I may choose to ignore anonymous comments. I consider this type of anonymity dishonest. Also, I don't post regularly. I post when I have something worth writing and something worth reading. I explain all this in: Don't Let Telling Tales Trip Up Your Truthfulness.

Sunday, August 21, 2016

Don't Let Creeping Change Creep Up On You, Especially in a New Calling!

Called to the Work,

Accessed August 15, 2016 from the LDS Media Library.

I've addressed creeping change before. It's a theme that needs to be revisited constantly. So, here it is again; but with a new twist.

Creeping change is change that comes incrementally, without people intending to make changes. It is insidious change; because people usually aren't aware of how much change has occurred or what the standards really should be.

Most people happily go along with the status quo, because it is what they are used to. You have to go back and revisit the basics before you continue with past practices or change them.

Getting a new calling gives you the ability to avoid creeping change by encouraging you to go back to the basics and essentials of what you should be doing.

Let's assume you have just received a new calling. What is the first thing to do?

Here are my guidelines:

1. Read up in Handbook 2 on the Computer or Other Digital Device!

Okay, why on the computer? Simple. Only the digital copy of the Handbook is accurate. There have been additions and changes. You need to know what they are. You cannot rely on the printed copy of the Handbook to be accurate.

You should read the following at the very least:

For example, you need to know the Church's new policies on social media. You will only find it online. Access 21.2.22 and look for the link to internet.lds.org for specific guidelines on using social media in your church callings.

Remember, President Monson said there is safety in the handbooks:

You may think you know how to handle situation, but in fact, you may be on the wrong track. There's safety in the handbooks.

2. Find Out What Your Calling Should Entail.

Go to LDS.org and look at the navigation items. Working from the left to the right, click on Serve and Teach. From the drop down menu, look at the middle column and go all the way to the bottom. Click on All Callings.

There are 20 different categories. Identify where your new calling resides on click on it. This isn't rocket science. If you will be working in the Primary, then click on Primary.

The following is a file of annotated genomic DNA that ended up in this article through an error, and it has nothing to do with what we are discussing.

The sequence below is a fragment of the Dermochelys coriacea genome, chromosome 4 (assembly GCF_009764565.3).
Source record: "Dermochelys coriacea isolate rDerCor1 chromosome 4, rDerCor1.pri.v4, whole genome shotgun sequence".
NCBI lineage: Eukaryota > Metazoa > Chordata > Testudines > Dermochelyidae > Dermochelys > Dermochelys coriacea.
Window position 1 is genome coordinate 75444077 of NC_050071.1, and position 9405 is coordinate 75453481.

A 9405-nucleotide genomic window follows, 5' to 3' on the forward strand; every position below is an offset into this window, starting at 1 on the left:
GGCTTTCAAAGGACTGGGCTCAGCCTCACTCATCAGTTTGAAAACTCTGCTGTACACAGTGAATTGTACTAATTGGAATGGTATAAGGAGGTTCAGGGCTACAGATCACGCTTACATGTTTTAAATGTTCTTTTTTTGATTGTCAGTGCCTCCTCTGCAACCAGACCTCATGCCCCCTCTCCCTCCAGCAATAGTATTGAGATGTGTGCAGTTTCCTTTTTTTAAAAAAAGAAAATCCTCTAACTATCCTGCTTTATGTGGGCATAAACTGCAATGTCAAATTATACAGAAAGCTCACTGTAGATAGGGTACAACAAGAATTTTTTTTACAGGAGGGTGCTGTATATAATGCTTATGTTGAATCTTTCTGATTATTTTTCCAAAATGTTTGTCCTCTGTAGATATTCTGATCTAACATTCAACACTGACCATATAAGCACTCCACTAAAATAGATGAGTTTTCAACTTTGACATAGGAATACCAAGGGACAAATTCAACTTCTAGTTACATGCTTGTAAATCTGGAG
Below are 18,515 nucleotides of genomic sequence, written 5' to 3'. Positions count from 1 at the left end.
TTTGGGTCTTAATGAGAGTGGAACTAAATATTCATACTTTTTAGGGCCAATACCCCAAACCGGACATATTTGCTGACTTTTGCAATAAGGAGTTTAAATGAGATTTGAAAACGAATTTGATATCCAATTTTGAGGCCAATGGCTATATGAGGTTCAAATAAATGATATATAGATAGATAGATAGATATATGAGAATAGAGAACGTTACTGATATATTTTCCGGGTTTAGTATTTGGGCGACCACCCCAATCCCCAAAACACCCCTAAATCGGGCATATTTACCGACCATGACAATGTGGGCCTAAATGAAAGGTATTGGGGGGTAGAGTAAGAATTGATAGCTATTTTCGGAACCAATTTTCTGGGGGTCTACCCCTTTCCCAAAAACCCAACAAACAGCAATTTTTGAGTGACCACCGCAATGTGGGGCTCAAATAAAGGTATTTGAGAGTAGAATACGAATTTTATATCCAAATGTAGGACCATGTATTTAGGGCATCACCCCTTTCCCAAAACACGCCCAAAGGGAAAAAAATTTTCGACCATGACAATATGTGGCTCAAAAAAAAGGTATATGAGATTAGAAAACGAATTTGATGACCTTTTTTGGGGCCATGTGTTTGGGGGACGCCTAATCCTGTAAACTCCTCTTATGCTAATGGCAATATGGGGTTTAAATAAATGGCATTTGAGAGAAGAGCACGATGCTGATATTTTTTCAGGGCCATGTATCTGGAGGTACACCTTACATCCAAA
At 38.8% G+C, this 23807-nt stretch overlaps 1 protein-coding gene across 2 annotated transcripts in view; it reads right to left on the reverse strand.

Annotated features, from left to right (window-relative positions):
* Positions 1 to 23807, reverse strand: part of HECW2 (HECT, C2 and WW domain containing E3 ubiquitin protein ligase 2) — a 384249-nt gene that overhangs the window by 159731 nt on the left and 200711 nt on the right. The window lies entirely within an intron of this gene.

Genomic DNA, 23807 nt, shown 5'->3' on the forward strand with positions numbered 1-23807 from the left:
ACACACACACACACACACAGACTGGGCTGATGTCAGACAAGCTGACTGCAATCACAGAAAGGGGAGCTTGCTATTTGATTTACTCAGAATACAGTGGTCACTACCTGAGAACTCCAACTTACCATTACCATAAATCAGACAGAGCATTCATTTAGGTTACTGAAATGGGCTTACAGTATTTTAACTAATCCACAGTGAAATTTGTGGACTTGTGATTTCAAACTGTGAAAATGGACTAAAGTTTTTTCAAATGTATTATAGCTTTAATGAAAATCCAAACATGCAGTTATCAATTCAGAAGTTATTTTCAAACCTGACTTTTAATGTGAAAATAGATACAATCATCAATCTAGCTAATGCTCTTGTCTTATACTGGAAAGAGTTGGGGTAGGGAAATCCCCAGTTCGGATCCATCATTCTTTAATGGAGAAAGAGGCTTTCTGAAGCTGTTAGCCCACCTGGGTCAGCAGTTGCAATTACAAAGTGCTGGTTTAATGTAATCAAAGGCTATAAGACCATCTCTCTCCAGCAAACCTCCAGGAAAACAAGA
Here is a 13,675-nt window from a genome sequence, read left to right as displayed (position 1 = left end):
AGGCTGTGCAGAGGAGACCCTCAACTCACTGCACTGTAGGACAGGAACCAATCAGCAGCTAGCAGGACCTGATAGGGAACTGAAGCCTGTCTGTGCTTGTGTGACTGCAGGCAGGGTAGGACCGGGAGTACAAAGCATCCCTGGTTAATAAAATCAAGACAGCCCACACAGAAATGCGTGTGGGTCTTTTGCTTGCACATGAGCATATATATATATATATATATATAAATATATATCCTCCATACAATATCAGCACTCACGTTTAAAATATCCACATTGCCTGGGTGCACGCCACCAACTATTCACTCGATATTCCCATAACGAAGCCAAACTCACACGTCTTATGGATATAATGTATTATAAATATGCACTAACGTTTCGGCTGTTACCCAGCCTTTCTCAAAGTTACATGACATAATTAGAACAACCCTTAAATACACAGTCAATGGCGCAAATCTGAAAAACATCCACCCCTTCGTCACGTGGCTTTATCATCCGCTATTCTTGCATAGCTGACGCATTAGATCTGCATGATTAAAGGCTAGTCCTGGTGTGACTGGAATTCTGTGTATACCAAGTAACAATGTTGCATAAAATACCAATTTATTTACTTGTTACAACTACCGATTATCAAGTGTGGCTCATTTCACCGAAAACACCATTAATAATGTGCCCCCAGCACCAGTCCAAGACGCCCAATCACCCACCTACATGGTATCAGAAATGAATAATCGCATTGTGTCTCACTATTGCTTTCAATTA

There will be links directing you to Handbook 2 guidance, as well as other guidelines. Make note of these emphases.

3. View Videos on the Leadership Library

If you are unfamiliar with the Leadership Training Library, you must access it promptly and review all its guidance that relates to your calling. Some is general guidance and some is specific to callings.

Examples of general guidance include the resources on the right under Leadership Principles:
Everybody needs this general guidance. Look at the top of the screen to find specific guidance, like Bishopric, Relief Society, Primary, etc. View all the listed videos.

4. Connect With the Person Most Recently Released From This Calling

This is such a no-brainer, I almost hesitate to mention. It seems so obvious, doesn't it? Not so.  Outside of the Mormon Corridor, this is not as common as it should be.

Whoever preceded you in the calling can give you valuable advice, help you avoid landmines and help you refrain from rediscovering the wheel.

5. Meet With Your Current Leaders And Get Their Guidance

This includes members of the Bishopric, Priesthood and Auxiliary Leaders. Every calling has a chain of command. Make certain you've connected with yours before you start doing anything.

6. Teaching Calling? You've Got A Lot to Do!

The Church just rolled out a bundle of new teaching resources. If you are a teacher anywhere in the Church, you've got a lot to do. Access the new teaching resources at teaching.lds.org and get to work!

Keep going back to these resources, especially 1, 2 and 3. They will help you from getting off track. If you are already on track, they will help you stay on it.

1 comment:

  1. When I was a Shift Coordinator in our local Temple, our Temple Presidency spent many, many training sessions trying to counteract "drift". You call it creeping change, but it is obviously a serious problem and it would be well with those in the Church to heed your advice.